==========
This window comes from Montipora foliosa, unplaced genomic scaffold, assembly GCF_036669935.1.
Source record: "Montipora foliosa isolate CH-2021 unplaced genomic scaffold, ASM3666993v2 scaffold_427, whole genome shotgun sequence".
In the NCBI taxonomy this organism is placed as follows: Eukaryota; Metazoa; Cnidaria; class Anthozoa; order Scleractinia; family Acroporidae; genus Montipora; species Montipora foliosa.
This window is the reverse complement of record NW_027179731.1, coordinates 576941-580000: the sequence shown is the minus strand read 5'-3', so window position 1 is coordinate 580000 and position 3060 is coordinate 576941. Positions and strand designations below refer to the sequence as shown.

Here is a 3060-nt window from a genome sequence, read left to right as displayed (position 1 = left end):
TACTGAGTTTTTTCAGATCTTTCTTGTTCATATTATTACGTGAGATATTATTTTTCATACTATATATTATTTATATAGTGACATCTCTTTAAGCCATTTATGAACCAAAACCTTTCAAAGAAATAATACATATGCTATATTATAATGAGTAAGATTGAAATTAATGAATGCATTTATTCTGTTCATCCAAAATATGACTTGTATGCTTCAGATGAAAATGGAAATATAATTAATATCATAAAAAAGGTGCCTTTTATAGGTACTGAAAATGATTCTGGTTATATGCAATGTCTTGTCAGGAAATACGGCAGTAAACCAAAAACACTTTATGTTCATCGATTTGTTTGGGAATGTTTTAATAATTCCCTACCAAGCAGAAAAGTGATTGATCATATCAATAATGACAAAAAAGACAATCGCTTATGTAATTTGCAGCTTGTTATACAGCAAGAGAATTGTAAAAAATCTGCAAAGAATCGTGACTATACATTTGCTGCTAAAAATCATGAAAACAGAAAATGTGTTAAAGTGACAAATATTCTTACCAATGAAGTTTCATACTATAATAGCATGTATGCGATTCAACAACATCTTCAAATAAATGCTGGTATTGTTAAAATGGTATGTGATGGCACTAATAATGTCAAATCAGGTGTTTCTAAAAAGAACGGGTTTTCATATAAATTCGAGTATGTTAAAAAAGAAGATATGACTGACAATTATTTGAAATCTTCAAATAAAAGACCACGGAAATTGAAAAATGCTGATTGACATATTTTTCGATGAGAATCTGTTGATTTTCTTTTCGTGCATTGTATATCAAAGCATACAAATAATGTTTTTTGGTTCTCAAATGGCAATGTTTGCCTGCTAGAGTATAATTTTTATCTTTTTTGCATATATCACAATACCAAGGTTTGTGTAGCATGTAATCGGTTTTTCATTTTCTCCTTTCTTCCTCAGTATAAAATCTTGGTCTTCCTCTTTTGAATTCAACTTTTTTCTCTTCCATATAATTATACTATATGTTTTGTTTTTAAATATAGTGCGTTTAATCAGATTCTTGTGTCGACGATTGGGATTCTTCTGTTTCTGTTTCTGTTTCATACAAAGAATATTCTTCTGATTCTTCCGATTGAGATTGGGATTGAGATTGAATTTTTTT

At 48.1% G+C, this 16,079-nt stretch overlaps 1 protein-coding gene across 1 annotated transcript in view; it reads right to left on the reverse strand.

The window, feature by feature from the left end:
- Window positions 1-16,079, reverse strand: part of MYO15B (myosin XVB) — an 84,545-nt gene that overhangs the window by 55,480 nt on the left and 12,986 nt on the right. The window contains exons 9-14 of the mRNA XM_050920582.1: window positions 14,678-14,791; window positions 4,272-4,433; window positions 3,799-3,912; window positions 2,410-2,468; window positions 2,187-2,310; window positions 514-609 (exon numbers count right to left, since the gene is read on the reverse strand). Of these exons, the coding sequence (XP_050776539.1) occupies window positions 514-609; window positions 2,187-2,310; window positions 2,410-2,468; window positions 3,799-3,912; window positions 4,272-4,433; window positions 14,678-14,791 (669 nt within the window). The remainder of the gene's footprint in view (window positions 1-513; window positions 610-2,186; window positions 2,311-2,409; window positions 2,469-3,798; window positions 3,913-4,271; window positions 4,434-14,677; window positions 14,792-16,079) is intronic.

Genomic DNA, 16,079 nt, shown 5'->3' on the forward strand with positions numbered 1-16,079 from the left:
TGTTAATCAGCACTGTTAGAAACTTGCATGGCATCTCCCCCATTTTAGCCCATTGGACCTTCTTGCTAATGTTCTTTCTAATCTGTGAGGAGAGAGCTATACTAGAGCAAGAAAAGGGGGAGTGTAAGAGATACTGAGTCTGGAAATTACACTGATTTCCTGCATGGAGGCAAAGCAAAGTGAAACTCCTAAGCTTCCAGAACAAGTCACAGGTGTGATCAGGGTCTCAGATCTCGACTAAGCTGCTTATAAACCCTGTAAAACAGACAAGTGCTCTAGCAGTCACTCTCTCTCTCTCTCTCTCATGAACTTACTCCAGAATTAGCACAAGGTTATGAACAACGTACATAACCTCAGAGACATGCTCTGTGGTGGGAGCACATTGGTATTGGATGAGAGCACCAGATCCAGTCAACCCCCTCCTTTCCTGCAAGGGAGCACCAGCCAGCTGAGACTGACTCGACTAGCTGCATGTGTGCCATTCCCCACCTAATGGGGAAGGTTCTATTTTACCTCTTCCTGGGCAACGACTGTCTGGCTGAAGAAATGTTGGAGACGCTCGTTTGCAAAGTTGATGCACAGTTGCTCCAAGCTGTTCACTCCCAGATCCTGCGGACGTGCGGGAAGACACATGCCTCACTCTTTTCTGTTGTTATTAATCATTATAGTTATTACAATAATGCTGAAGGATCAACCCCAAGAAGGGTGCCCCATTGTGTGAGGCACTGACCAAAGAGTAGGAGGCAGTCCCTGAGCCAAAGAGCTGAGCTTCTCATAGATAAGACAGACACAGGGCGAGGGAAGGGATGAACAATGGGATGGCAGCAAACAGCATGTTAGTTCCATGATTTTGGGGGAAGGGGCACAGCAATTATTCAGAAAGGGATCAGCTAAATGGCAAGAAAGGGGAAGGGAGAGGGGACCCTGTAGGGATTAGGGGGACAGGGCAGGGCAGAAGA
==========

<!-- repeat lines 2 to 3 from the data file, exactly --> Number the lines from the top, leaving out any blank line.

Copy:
Source record: "Montipora foliosa isolate CH-2021 unplaced genomic scaffold, ASM3666993v2 scaffold_427, whole genome shotgun sequence".
In the NCBI taxonomy this organism is placed as follows: Eukaryota; Metazoa; Cnidaria; class Anthozoa; order Scleractinia; family Acroporidae; genus Montipora; species Montipora foliosa.